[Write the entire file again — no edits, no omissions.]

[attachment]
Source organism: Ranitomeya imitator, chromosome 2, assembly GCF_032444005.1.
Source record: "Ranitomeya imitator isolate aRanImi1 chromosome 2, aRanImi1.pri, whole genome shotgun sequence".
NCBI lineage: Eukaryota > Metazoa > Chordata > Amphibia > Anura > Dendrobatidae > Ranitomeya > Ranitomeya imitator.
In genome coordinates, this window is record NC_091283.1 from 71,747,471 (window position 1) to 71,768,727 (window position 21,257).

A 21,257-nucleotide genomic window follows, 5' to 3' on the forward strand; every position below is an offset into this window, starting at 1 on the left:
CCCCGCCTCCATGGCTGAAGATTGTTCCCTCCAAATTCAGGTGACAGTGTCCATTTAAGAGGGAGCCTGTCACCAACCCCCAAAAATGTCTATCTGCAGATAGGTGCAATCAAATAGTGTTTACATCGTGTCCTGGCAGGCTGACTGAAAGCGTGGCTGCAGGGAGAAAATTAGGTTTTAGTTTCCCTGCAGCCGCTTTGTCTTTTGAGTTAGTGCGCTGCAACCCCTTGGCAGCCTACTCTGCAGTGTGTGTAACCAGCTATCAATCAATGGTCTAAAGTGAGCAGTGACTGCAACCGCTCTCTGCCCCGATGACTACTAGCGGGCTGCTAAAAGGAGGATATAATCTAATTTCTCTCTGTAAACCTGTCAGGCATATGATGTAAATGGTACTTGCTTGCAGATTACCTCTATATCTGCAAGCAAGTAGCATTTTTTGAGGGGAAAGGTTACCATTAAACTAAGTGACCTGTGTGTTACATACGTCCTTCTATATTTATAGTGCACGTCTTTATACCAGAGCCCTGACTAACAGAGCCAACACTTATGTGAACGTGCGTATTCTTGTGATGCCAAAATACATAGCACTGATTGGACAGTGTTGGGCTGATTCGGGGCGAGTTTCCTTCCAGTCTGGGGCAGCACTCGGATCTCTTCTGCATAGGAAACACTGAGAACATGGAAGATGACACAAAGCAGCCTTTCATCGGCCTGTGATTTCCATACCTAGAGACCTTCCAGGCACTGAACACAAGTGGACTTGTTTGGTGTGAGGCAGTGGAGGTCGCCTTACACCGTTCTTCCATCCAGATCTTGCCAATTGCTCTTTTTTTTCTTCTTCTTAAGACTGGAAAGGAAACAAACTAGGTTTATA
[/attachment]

Source organism: Ranitomeya imitator, chromosome 2, assembly GCF_032444005.1.
Source record: "Ranitomeya imitator isolate aRanImi1 chromosome 2, aRanImi1.pri, whole genome shotgun sequence".
NCBI lineage: Eukaryota > Metazoa > Chordata > Amphibia > Anura > Dendrobatidae > Ranitomeya > Ranitomeya imitator.
In genome coordinates, this window is record NC_091283.1 from 71,747,471 (window position 1) to 71,768,727 (window position 21,257).

A 21,257-nucleotide genomic window follows, 5' to 3' on the forward strand; every position below is an offset into this window, starting at 1 on the left:
CCCCGCCTCCATGGCTGAAGATTGTTCCCTCCAAATTCAGGTGACAGTGTCCATTTAAGAGGGAGCCTGTCACCAACCCCCAAAAATGTCTATCTGCAGATAGGTGCAATCAAATAGTGTTTACATCGTGTCCTGGCAGGCTGACTGAAAGCGTGGCTGCAGGGAGAAAATTAGGTTTTAGTTTCCCTGCAGCCGCTTTGTCTTTTGAGTTAGTGCGCTGCAACCCCTTGGCAGCCTACTCTGCAGTGTGTGTAACCAGCTATCAATCAATGGTCTAAAGTGAGCAGTGACTGCAACCGCTCTCTGCCCCGATGACTACTAGCGGGCTGCTAAAAGGAGGATATAATCTAATTTCTCTCTGTAAACCTGTCAGGCATATGATGTAAATGGTACTTGCTTGCAGATTACCTCTATATCTGCAAGCAAGTAGCATTTTTTGAGGGGAAAGGTTACCATTAAACTAAGTGACCTGTGTGTTACATACGTCCTTCTATATTTATAGTGCACGTCTTTATACCAGAGCCCTGACTAACAGAGCCAACACTTATGTGAACGTGCGTATTCTTGTGATGCCAAAATACATAGCACTGATTGGACAGTGTTGGGCTGATTCGGGGCGAGTTTCCTTCCAGTCTGGGGCAGCACTCGGATCTCTTCTGCATAGGAAACACTGAGAACATGGAAGATGACACAAAGCAGCCTTTCATCGGCCTGTGATTTCCATACCTAGAGACCTTCCAGGCACTGAACACAAGTGGACTTGTTTGGTGTGAGGCAGTGGAGGTCGCCTTACACCGTTCTTCCATCCAGATCTTGCCAATTGCTCTTTTTTTTCTTCTTCTTAAGACTGGAAAGGAAACAAACTAGGTTTATA